June 13, 2012 Blood UV Irradiation

Dear WADA Executive Committee Members, At our meeting on 17 May, you requested that I provide you with a “position paper” in relation to this UV irradiation issue that has arisen in Germany. Consequently, I conducted a thorough review of all of our files and papers in relation to the matter. Without entering into any contentious area or debate, whether that be legal, scientific, or medical, it is obvious to me that we have an issue that has not been fully understood by all who have been engaged. Nor have they been privy to all of the relevant information. As a result, the wrong questions have been asked and opinions have been proffered on the basis of incomplete factual foundation. There are two areas of potential miscommunication and misguidance. The first is that all of the information has not been made available to those who are asked for an opinion. The second is that the question asked of those “experts” has not been the right one. In those circumstances their answers or opinions cannot be deemed to be satisfactory or pertinent. I now have a file which indicates a number of pieces of evidence that were not known by WADA until recently. They include the fact that close to 30 athletes were "treated" with this method, 27 before 2011 and some of them had more than 10 treatments. Two federal prosecutors opened files and have information of pertinence. One athlete raised the matter with the NADA although I am not certain of the timing of that. In late 2010 it seems as if cases were being prepared for sanction processes. Then there was correspondence with members of WADA management in early 2011 with replies being given suggesting that the method was not permitted. It is interesting that the President and I met with the NADA in February 2011 and this matter was not raised with us. Then nothing was heard about the method until the beginning of 2012 when we received more requests for an opinion but there was no mention of our correspondence of April/ May 2011. This is strange in terms of reference but also in terms of the long time lapse. We have no explanation for either.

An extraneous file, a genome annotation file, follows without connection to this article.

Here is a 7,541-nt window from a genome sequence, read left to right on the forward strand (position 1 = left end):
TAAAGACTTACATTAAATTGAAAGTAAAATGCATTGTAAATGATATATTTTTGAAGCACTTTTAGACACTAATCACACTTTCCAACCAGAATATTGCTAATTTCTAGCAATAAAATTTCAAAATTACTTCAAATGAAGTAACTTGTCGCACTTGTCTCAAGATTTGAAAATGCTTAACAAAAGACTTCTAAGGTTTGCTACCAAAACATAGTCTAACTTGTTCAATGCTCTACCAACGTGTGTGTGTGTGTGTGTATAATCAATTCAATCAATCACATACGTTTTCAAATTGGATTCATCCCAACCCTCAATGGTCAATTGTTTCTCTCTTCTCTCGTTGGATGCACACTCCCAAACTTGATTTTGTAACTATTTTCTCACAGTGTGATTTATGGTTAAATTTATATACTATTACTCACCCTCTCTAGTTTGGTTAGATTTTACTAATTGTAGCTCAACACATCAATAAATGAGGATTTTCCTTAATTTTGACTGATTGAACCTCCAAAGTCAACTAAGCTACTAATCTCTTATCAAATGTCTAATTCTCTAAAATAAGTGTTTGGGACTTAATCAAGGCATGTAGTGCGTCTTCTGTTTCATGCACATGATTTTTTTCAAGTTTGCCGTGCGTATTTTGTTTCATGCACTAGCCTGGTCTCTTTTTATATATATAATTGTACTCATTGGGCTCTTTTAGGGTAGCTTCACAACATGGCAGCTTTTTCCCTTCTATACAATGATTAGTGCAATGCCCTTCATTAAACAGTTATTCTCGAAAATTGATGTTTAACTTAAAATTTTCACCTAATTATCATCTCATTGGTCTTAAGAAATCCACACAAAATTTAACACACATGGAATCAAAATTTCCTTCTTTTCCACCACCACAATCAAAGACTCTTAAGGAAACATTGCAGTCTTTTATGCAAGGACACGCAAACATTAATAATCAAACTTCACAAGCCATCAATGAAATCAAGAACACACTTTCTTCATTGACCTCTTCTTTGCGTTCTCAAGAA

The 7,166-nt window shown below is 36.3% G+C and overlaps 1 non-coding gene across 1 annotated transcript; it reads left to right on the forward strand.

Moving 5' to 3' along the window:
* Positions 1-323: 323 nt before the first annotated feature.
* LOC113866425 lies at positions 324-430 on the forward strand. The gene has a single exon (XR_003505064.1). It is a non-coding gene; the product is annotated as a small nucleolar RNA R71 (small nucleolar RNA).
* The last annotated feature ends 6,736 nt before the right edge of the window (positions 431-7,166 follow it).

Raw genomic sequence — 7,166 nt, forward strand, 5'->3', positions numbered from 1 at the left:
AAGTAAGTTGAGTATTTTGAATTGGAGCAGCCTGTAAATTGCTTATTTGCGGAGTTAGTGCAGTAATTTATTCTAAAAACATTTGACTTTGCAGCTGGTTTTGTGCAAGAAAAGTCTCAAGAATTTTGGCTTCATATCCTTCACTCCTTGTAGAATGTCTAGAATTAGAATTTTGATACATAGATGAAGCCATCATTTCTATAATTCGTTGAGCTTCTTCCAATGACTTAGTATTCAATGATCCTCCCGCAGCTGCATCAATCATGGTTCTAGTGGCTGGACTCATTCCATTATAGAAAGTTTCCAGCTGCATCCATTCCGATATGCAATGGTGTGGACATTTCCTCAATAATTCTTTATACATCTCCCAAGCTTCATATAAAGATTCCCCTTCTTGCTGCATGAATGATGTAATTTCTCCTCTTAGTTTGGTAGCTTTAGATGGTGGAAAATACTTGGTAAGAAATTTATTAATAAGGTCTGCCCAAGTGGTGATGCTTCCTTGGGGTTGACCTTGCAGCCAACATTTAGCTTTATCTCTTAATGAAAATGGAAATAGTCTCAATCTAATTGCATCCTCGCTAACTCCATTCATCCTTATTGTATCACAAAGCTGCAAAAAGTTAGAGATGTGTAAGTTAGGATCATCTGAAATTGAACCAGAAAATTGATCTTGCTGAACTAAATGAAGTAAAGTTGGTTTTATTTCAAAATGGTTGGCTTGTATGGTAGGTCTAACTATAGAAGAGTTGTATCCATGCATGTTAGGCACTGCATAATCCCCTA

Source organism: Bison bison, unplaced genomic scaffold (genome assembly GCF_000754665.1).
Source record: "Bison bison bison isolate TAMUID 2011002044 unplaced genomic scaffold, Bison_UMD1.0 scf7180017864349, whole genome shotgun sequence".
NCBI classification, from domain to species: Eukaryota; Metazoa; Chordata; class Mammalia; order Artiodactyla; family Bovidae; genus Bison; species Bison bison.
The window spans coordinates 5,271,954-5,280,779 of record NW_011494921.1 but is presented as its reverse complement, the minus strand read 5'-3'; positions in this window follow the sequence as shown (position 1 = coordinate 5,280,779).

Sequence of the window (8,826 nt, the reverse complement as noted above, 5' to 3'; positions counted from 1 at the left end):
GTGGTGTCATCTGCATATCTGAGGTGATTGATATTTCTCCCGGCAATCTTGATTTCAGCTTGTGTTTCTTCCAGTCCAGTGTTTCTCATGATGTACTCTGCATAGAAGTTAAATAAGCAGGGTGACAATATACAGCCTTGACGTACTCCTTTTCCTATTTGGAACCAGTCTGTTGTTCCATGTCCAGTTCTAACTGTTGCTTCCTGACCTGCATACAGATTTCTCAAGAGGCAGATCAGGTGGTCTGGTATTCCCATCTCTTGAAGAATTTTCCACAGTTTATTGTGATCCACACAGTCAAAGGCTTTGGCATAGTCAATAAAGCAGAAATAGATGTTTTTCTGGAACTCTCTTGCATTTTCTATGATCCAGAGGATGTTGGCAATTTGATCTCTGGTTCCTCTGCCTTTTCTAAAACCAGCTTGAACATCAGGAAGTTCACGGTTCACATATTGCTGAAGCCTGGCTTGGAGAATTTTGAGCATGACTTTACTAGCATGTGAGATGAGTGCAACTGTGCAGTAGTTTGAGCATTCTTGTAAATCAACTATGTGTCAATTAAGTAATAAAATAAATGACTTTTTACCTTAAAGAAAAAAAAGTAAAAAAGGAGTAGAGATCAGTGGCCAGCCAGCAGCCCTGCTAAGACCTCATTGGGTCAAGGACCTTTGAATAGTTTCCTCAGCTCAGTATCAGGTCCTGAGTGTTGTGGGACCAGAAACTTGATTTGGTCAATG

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Reverting therefore to the issue itself, the method in question needs to be reviewed pursuant to the Prohibited List at the time. This method was used in 2009 and 2010, and therefore, covered by the 2009 and 2010 List. The relevant section of the List read: “M1. ENHANCEMENT OF OXYGEN TRANSFER The following are prohibited: 1. Blood doping, including the use of autologous, homologous or heterologous blood or red blood cell products of any origin. 2. Artificially enhancing the uptake, transport or delivery of oxygen, including but not limited to perfluorochemicals, efaproxiral (RSR13) and modified haemoglobin products (e.g. haemoglobin-based blood substitutes, microencapsulated haemoglobin products), excluding supplemental oxygen. “ The first matter that you should be aware of is that pursuant to normal statutory interpretation of rules and regulations, and depending on jurisdiction, the heading is not always deemed to be part of the text. Therefore, this method has to be examined pursuant to the text contained in either M1.1 or M1.2 and not relying simply on the title. There is no mention in M1.1 of oxygen transfers, nor indeed any mention of oxygen at all. Therefore the question to be asked is whether the method used in Germany can be seen as blood doping a Prohibited Method pursuant to M1.1. The question posed by our team to "experts" was not whether the method was prohibited under M1.1 but whether it was a method that enhanced oxygen transfer or oxygenation. The answers received are therefore to the wrong question and do not clarify whether this does constitutes blood doping under M1.1. There are cases in the past where methods of this sort have been declared to be prohibited. It is important to advise you that exactly the same wording existed in the List managed by the IOC Medical Commission in the early part of this century. Under that List, several athletes and doctors were successfully sanctioned for “blood doping”, including notable cases at the Salt Lake Winter Olympic Games in 2002. We have now also learned that NADA has obtained other opinions from other experts indicating that this method would indeed be prohibited under M1.1. We have not seen these opinions, nor the questions asked to the experts, but this confirms that with all evidence now on the table it is necessary for an independent tribunal to make a ruling. The position therefore is one that I have suggested to the NADA, and that is that these pre2011 cases be put to an appropriate tribunal, to which all of the information and evidence